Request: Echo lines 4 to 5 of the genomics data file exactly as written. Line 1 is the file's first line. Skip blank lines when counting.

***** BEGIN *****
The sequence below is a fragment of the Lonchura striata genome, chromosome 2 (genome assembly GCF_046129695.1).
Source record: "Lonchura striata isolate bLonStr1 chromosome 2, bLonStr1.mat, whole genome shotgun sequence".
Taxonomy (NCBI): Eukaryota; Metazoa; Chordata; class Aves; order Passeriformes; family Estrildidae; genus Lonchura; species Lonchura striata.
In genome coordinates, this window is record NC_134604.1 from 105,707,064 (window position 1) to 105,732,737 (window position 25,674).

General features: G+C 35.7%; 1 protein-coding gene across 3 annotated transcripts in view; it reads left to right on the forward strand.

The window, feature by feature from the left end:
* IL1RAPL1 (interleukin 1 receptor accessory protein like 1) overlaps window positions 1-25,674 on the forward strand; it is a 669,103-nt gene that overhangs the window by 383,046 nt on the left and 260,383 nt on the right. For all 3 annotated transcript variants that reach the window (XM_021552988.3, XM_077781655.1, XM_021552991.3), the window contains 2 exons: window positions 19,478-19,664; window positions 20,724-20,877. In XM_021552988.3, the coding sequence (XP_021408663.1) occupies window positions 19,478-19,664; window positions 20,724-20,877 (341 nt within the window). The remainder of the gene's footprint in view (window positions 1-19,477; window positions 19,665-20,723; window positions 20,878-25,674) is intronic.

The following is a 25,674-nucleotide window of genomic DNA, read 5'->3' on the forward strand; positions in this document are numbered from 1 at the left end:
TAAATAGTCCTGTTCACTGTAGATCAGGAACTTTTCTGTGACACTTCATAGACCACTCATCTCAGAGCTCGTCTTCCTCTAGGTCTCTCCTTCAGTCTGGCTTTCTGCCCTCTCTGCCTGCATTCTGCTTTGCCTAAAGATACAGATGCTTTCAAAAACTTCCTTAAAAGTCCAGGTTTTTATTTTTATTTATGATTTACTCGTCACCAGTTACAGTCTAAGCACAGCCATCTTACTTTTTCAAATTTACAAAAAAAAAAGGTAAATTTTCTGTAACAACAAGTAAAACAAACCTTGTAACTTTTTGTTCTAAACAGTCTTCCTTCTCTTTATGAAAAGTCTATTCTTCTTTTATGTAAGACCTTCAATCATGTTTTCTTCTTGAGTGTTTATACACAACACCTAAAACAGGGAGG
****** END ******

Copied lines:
In genome coordinates, this window is record NC_134604.1 from 105,707,064 (window position 1) to 105,732,737 (window position 25,674).

General features: G+C 35.7%; 1 protein-coding gene across 3 annotated transcripts in view; it reads left to right on the forward strand.